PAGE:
Browse Prior Art Database

Validation of Direct Manipulation Dat Operations in OS/2 2.0

IP.com Disclosure Number: IPCOM000110906D
Original Publication Date: 1994-Jan-01
Included in the Prior Art Database: 2005-Mar-26
Document File: 2 page(s) / 75K

Publishing Venue

IBM

Related People

Smith, AJ: AUTHOR [+2]

Abstract

Disclosed is how to define the source capabilities of an object in an Object Oriented User Interface (OOUI) for the purposes of data exchange, solely in terms of the data formats it can offer. The Personal AS implementation of this disclosure uses the underlying OS/2* facilities. The novelty of the Personal AS approach is in the emphasis that is placed on data exchange formats, rather than application types. The normal method of understanding specific types of sources does not lend itself to a generalized solution, and leads to tedious registration procedures.

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Validation of Direct Manipulation Dat Operations in OS/2 2.0

      Disclosed is how to define the source capabilities of an object
in an Object Oriented User Interface (OOUI) for the purposes of data
exchange, solely in terms of the data formats it can offer.  The
Personal AS implementation of this disclosure uses the underlying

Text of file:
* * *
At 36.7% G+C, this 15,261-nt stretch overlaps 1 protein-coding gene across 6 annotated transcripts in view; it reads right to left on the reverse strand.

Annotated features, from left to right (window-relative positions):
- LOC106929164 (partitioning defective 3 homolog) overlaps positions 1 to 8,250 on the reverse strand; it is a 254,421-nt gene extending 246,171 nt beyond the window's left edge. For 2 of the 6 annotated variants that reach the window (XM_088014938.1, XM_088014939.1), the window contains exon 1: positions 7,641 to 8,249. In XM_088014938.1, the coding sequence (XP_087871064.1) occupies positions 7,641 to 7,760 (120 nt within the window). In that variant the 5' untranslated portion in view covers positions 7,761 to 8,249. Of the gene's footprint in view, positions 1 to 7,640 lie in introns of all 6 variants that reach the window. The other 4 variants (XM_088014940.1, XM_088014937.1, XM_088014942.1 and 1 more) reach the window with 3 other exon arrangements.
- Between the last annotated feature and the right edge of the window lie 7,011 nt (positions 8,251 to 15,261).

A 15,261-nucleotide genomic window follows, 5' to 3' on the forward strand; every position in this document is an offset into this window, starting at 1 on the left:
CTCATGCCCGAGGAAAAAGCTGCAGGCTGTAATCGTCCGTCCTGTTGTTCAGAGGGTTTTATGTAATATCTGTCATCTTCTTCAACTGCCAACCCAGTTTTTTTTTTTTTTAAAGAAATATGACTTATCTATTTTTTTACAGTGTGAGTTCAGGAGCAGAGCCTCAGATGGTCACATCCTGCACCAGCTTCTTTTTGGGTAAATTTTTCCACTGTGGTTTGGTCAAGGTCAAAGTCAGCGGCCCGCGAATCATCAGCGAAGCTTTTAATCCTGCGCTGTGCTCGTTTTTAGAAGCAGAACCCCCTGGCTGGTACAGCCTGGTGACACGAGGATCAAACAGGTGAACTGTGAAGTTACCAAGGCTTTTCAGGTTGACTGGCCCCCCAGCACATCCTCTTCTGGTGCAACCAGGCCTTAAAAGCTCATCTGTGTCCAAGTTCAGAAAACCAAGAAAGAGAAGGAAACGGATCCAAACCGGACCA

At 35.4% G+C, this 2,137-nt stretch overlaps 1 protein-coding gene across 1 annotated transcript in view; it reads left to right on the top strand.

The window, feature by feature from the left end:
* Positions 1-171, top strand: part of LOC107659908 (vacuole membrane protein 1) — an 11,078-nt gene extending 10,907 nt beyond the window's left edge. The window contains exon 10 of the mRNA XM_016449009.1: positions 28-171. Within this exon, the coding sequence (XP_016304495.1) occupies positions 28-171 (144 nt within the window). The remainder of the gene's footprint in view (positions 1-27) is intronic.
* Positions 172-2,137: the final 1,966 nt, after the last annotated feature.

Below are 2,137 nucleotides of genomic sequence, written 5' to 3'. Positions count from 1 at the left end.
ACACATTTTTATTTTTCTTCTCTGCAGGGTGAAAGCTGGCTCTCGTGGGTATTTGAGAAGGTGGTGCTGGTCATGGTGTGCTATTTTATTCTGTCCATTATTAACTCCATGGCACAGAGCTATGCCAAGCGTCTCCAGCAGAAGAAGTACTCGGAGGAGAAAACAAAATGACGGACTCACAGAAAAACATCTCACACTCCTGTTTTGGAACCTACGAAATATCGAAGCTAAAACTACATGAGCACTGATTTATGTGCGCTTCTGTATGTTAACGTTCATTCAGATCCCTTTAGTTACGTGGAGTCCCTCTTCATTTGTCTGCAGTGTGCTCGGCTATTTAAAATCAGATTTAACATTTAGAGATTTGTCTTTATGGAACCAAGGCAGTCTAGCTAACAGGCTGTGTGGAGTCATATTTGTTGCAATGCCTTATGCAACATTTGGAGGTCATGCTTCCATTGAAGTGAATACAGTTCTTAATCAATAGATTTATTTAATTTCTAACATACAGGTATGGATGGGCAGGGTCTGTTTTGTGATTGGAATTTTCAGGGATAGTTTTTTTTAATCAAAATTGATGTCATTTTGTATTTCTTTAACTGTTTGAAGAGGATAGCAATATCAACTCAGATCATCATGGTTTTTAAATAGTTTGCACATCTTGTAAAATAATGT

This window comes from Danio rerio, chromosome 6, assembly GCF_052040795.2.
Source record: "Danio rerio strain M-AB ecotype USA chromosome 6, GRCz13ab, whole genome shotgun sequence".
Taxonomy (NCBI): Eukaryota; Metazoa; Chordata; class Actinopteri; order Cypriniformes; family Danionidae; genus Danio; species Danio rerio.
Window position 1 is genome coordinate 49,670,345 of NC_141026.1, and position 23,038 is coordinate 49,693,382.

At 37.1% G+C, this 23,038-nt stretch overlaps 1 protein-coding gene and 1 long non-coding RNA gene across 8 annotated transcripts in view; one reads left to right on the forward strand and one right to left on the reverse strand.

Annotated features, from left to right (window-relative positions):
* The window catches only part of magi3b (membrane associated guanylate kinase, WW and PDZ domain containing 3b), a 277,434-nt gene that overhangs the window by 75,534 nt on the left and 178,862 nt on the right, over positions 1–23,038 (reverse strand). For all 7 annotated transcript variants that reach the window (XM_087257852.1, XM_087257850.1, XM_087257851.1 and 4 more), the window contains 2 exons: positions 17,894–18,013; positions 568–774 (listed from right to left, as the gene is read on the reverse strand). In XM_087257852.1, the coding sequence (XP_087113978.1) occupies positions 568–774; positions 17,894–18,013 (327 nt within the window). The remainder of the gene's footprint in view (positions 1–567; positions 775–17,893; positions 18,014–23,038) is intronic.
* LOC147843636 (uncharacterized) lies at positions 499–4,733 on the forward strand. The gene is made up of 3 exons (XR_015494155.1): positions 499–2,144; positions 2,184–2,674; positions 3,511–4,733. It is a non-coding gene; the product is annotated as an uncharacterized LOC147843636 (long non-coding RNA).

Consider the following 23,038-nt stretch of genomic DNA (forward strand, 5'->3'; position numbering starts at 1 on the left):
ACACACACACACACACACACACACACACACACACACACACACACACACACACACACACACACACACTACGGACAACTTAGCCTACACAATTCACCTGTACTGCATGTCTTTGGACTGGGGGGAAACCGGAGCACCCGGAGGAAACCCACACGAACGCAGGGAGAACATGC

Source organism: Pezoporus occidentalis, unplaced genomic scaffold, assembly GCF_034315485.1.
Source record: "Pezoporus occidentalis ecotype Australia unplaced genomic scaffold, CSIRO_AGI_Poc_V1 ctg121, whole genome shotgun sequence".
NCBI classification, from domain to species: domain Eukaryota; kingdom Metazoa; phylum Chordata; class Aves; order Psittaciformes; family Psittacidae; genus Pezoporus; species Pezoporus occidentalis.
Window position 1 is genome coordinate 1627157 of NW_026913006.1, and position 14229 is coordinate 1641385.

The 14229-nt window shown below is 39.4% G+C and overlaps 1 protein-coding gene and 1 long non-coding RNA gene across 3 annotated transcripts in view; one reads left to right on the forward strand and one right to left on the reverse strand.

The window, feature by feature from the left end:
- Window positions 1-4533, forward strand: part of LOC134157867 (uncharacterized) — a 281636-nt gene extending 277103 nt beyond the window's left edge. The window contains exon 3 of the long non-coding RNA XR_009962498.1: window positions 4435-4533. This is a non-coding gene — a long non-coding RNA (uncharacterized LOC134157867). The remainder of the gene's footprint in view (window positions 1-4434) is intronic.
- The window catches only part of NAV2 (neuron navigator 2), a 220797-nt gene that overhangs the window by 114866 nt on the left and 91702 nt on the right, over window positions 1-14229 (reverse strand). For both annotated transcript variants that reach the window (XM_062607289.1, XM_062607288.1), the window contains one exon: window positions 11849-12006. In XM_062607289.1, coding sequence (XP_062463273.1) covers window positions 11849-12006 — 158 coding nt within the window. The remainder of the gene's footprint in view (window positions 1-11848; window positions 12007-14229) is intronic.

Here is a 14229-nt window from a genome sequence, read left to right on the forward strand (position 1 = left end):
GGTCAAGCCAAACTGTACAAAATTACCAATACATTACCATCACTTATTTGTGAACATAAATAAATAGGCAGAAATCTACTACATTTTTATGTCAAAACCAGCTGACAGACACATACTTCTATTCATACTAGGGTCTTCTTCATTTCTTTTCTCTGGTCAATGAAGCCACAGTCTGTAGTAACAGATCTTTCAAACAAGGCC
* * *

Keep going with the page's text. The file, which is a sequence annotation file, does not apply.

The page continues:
OS/2* facilities.  The novelty of the Personal AS approach is in the
emphasis that is placed on data exchange formats, rather than
application types.  The normal method of understanding specific types
of sources does not lend itself to a generalized solution, and leads
to tedious registration procedures.

      The potential formats for data exchange exist within the OS/2
2.0 direct manipulation protocol, although they are normally only
used in a secondary role to select a suitable data format for
exchange after the suitability of the source has been decided by
other means (e.g., its type or class).  The essence of this
disclosure is that the data formats are the primary, and often only,
criteria necessary for determining the acceptability of the source.
Since format acceptability is known inherently by each target, no
specific knowledge of the source entity is needed.

      In an object-oriented end-user interface, such as the Workplace
of OS/2 2.0, the user can cause objects to interact through direct
manipulation.  Objects that are involved in these interactions,
particularly as the target, need to be able to determine that an
object dropped onto it by the user is acceptable, such that the
target can make use of it.  When an object is installed into this
environment, it needs to become aware of what other objects it can
meaningfully interact with.

      Previous schemes, such as that used for OfficeVision/2* (OV/2),
concentrated on the class, or type, of an object as being its primary
identifying property.  This is also the approach recommended by the
OS/2 2.0 Programming Guide which leads to the need for a registration
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